How to make a damn fine onion bhaji


One of my great interests is cookery, and I have had a vague idea to type up my recipes and create a vegetarian cookery site (I have two 160-page notebooks full of mostly my own inventions and experiments and adaptations of authentic word-of-mouth recipes, though only a handful really cut the mustard). Haven't got round to it yet. But I thought I'd write up another one here and perhaps make the job easier later on (my previous recipes plonked in the journal: merjumet chorba, aloo paratha, and bruschetta).

I used to invite groups of friends round and I'd cook, such occasions were a great pleasure for me, particularly on seeing the faces of those who never quite believed I could cook have to eat a hefty slice of humble pie on being wooed by the latest little finger delicacy from the Arab peninsula, but lack of money and an increasing desire for a peopleless tranquility got me out of the habit of entertaining. Style-wise, I like to think of myself as the Hugh Fearnley-Whittingstall of simple vegetarianism. Although I haven't had a squealing piglet under my arm or stuffed a mackerel with gooseberries for a good many years, I did once make Shaggy Inkcap soup, my brief flirtation with bottled tamarind chutney is still talked about eleven Christmases on by the six lucky recipients, and my pickled damsons and walnut and onion loaf have attracted admiration and jealousy from a fat man who fries Cumberland sausages in the nude, invariably drops his spectacles in the stew as they slide down his sweaty nose while stirring, and otherwise got me interested in cookery in the first place, sharing a North London house two decades ago when he was a corporation tip weighbridge clerk bringing back condemned cherries by the crateload, making fine use of otherwise being a barrister. 'There's nothing wrong with them! European directive that's all.' Cherry stones and cigar butts piled high in all the ashtrays in the house. It was decadent. It was in that house on homegrown psilocybe cubensis mushrooms one time that I plunged my hand in a sink full of cold water and realised for the first time in my life that water wasn't actually wet, that was just something we'd been told.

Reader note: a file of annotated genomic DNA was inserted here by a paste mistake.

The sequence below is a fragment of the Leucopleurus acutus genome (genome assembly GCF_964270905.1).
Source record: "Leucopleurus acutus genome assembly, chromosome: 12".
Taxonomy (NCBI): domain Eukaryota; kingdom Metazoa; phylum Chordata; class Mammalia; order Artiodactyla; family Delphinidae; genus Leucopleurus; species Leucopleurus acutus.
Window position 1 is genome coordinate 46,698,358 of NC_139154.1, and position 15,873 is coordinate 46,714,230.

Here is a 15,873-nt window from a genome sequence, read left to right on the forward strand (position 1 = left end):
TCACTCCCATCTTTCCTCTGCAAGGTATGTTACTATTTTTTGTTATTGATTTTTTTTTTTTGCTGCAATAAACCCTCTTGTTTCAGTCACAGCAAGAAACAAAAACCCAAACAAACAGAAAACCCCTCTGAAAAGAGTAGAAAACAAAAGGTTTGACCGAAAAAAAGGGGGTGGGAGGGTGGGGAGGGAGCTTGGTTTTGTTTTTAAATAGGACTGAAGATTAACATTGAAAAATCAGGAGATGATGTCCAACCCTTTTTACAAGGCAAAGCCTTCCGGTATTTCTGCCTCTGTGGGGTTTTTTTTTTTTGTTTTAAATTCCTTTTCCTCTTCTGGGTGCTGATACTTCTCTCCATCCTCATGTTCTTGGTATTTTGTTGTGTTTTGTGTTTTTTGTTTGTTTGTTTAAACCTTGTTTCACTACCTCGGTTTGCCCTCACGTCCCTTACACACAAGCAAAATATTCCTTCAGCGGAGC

Enough of these tangents, to the recipe!

Some while ago a friend visited from America and wanted to try some of the excellent Indian restaurants in London, which I know quite well. I was telling her how easy onion bhaji was to make and said I'd give her my recipe some time. Thing is, I hadn't actually made onion bhaji for quite a few years, so I thought I'd make it this evening (well, at 2 o'clock in the morning to be precise), after going in search of a bag of gram flour in Indian grocery shops this afternoon. And much to my surprise it was the best onion bhaji I'd tasted for ages.

I no longer deep-fry anything, so I made shallow-fried flat bhajis. Here's what you need for my own particular recipe. For the batter, place in a bowl:

Now add water slowly and make a batter halfway between thick and runny, but definitely not runny, more gloopy. Mash clumps of flour against the side of the bowl. Take one large onion, top and tail it, halve it and skin it, slice it thinly and separate the semi-circles. Chuck it in the batter and mix in.

Heat a quarter inch of extra-virgin olive oil in a frying pan (I use no other sort of oil, even for Indian cookery, other sorts of oils are rancid even by the time you buy them). When it's hot enough, perhaps a smidgeon off smoking, take tablespoonfuls of the onion and batter mixture and drop into the oil and flatten down a little. The bottom will seal over quickly and by the time you've dropped in the sixth or seventh spoonful, the final spoonful, filling the pan, start turning over those you put in first, which will now hold together. When golden brown, lift out onto kitchen paper on a plate to dry off excess oil and serve with chutneys, and minted yoghurt, or a simple lettuce, cucumber, and onion salad soaked in lemon juice, freshly squeezed of course. Eat them while they're hot and the onion melts in the mouth. A squeeze of lemon over them wouldn't go amiss. If you've got a bunch of fresh coriander handy, you could add some shredded leaves to the batter, and chopped fresh green chillis instead of chilli flakes.

And that's it, remarkably easy. The bicarb of soda I saw mentioned in Madhur Jaffrey's recipe for her 'favourite bhaja batter'. I'm not entirely sure it's necessary. But I've not yet been willing to risk a bad onion bhaji on an experiment, particularly when I'm starving at 2 in the morning after a hard day translating a four-line Tang dynasty poem from the Chinese. Where has the day gone? Where do the days go? Still, I understood something about an obscure Chinese literary allusion to swallows this evening and was very happy on account of it. That's been four months brewing away in the background that one. About the length of time a prospective publisher expects me to take on writing the entire book. I don't think so.

I just saw a gorgeous moon in the clouds through the trees over the reservoirs when I went to make a pot of tea, through the open bathroom window still open to let the smoke out into the cold night air, reminding me that there's a total lunar eclipse coming up this week. Fred Espenak as usual has done a brilliant job of providing the details.